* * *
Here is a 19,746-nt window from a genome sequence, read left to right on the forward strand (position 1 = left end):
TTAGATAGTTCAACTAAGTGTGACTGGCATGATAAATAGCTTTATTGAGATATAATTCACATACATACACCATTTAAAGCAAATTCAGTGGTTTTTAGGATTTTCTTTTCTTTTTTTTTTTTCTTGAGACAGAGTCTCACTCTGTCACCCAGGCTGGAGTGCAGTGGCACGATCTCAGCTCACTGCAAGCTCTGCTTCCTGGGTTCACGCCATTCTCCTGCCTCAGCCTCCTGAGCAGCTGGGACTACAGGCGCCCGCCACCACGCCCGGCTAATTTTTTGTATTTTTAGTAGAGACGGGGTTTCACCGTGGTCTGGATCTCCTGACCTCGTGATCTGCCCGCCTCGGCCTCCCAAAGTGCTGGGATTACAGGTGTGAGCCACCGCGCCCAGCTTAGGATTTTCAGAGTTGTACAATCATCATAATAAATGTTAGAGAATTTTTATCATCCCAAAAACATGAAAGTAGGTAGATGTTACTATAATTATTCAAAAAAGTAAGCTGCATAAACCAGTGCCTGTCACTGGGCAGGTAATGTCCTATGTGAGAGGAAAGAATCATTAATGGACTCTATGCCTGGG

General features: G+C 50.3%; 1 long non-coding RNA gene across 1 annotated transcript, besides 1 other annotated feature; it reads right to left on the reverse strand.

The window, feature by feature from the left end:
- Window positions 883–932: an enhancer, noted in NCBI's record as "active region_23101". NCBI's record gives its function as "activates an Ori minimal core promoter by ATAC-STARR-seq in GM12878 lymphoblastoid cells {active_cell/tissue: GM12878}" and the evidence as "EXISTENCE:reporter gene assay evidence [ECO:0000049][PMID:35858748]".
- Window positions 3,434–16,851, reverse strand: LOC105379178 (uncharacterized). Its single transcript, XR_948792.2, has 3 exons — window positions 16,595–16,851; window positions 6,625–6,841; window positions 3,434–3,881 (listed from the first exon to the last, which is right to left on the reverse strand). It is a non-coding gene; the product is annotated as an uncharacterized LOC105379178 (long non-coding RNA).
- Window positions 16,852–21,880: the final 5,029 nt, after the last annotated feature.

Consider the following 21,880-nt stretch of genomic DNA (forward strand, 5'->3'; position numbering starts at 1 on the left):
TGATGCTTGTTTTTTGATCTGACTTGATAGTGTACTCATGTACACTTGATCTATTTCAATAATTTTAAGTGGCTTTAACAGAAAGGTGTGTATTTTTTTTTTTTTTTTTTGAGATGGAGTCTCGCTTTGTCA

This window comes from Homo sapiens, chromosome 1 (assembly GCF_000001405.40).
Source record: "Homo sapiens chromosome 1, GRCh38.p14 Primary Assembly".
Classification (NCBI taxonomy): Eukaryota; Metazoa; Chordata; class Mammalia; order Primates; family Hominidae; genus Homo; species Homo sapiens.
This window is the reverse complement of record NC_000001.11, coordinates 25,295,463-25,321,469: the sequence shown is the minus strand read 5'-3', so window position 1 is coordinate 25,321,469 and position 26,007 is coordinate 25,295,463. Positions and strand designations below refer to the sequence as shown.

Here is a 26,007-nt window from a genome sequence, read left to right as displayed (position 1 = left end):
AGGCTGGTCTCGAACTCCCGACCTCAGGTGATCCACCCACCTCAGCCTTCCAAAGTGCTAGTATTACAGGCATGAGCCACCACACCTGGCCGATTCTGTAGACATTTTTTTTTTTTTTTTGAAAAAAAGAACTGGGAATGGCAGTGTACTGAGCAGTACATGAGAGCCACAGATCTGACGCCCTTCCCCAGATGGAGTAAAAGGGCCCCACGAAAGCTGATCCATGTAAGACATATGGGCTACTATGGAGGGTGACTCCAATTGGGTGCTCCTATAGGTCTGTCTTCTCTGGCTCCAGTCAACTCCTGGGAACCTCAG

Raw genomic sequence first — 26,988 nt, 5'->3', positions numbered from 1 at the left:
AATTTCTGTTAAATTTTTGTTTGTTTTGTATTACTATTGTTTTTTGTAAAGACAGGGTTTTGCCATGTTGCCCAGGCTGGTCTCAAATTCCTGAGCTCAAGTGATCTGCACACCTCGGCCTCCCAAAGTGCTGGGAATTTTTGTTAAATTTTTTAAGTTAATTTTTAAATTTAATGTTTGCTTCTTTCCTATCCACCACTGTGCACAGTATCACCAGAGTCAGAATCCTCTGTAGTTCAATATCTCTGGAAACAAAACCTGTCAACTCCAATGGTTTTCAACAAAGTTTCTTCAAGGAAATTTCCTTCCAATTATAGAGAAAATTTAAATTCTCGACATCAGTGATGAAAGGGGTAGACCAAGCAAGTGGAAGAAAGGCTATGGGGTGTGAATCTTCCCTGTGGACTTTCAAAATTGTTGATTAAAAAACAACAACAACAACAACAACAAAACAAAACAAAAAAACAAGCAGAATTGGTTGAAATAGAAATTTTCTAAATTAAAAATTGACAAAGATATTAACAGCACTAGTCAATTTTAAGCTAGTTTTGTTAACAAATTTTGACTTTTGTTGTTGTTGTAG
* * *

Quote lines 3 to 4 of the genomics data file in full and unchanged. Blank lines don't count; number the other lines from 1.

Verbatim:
General features: G+C 50.3%; 1 long non-coding RNA gene across 1 annotated transcript, besides 1 other annotated feature; it reads right to left on the reverse strand.

The window, feature by feature from the left end: